# Code alignment using listings with proportional fonts is poor

I would like to typeset code using proportional fonts and the listings package, but no matter what I do, alignment is always off. Here is an example in Java (taken from Wikipedia):

\documentclass[10pt,pdftex]{article}

\usepackage[utf8]{inputenc}
\usepackage[T1]{fontenc}
\usepackage{lmodern}
\usepackage{listings}

\begin{document}

\lstset{language=Java, columns=fullflexible, keepspaces}

\begin{lstlisting}
import javax.swing.JFrame;  // Importing class JFrame
import javax.swing.JLabel;  // Importing class JLabel
public class HelloWorld {
public static void main(String[] args) {
JFrame frame = new JFrame();            // Creating frame
frame.setTitle("Hi!");                  // Setting title frame
frame.pack();                           // Setting size to smallest
frame.setLocationRelativeTo(null);      // Centering frame
frame.setVisible(true);                 // Showing frame
}
}
\end{lstlisting}

\end{document}


Note that with the monospaced font seen above, all the comments are nicely aligned. I have tried using different combinations of columns=flexible, columns=fullflexible, columns=spaceflexible, and keepspaces, but none of them give correct alignment.

Here is what an ideal result should look like:

Notice that the comments are aligned the same way as in the source code and no spurious spaces have been introduced.

I think this could be done automatically by having a mechanism that detects when alignment is used in the source code. Since I use tabs for indentation and spaces for alignment, this mechanism could be e.g. detection of two or more consecutive spaces.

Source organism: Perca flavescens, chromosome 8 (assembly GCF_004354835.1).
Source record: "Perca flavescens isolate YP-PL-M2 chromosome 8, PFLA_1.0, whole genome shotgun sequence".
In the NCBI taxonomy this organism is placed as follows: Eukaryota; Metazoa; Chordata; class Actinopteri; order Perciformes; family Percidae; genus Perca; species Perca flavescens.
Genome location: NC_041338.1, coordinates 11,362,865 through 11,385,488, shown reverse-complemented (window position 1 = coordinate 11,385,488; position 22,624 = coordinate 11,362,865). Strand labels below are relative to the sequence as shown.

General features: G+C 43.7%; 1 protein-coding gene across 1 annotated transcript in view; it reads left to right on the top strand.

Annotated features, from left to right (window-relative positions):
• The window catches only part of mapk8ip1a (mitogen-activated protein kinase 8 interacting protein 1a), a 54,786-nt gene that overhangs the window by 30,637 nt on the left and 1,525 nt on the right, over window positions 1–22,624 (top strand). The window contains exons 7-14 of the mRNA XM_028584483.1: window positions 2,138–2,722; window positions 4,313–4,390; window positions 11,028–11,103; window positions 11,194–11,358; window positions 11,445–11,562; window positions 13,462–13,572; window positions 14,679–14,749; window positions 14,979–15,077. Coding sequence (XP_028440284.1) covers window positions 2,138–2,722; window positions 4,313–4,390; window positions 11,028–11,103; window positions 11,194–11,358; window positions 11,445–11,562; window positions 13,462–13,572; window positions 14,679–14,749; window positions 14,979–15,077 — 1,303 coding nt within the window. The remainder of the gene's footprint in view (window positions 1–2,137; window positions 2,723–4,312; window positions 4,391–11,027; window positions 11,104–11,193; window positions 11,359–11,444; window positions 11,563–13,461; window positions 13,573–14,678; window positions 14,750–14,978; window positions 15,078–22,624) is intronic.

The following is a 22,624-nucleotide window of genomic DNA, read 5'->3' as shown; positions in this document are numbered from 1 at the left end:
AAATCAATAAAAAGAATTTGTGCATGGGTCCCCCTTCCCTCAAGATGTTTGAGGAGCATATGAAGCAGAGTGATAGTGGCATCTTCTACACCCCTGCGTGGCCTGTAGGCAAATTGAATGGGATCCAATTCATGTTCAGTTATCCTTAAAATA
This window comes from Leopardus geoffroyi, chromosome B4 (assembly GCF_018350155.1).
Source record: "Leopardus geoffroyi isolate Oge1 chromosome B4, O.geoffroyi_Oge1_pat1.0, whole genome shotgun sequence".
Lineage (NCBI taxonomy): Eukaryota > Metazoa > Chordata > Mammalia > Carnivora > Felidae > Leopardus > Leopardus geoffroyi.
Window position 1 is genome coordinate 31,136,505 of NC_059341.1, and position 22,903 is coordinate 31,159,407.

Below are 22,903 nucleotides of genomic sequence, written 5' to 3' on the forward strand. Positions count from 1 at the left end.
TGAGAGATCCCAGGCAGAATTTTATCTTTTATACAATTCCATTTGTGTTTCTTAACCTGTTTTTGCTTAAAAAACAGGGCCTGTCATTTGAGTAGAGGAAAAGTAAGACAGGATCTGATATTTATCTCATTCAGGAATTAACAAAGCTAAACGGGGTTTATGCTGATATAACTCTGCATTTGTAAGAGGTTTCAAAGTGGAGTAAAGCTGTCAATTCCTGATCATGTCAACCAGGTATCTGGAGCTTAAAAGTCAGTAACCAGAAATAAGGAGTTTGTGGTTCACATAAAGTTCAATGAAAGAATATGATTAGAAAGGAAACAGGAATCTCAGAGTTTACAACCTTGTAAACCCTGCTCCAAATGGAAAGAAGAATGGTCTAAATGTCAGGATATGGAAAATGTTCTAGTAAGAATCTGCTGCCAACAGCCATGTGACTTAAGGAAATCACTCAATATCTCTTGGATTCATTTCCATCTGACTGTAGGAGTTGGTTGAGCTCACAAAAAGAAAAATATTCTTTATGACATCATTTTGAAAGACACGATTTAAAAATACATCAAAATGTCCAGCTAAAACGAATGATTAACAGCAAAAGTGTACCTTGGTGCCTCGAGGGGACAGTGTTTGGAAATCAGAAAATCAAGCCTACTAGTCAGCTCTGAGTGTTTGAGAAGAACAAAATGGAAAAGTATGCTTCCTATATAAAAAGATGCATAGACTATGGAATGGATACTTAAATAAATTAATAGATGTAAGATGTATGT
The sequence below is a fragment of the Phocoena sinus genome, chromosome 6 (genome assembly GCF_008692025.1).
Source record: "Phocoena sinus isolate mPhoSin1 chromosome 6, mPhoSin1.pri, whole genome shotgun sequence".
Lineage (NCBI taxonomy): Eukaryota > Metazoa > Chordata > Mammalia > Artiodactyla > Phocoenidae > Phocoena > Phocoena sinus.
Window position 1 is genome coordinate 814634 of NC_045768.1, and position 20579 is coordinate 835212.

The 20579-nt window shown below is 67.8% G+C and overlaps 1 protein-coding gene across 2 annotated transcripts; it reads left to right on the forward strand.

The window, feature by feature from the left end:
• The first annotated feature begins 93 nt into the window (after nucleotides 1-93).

My LaTeX programming skills are too poor to create this myself, but maybe someone here could give it a go?

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@egreg No, I don't want columns=fixed, because this destroys spacing inside words. This option only works if I use monospaced fonts, but as I said, but I would like to use proportional fonts. –  Håkon Marthinsen Jul 12 '14 at 17:49
@Manuel If I remove columns=fullflexible, it defaults to columns=fixed, but this is not what I want. See the reply to egreg. –  Håkon Marthinsen Jul 12 '14 at 17:53
columns=flexible works for me (with keepspaces=false), but you need to add one more space (in this case) before every comment. EDIT I don't know how this works, that's the reason I'm just saying what I see. If you need keepspaces=true you need to add even more spaces before the comments and that way they align perfectly. How many are needed? No idea :D –  Manuel Jul 12 '14 at 17:56
@Manuel Yes, that works in this case, but an automatic solution would be really nice. –  Håkon Marthinsen Jul 12 '14 at 18:02
Well, I don't know how it works. But it seems that needs a minimum space. May be as a partial solution (until someone explain how it works and how to tune it) you just need to add a little more space by default before the comments (in order to leave enough room to accommodate the alignment). –  Manuel Jul 12 '14 at 18:03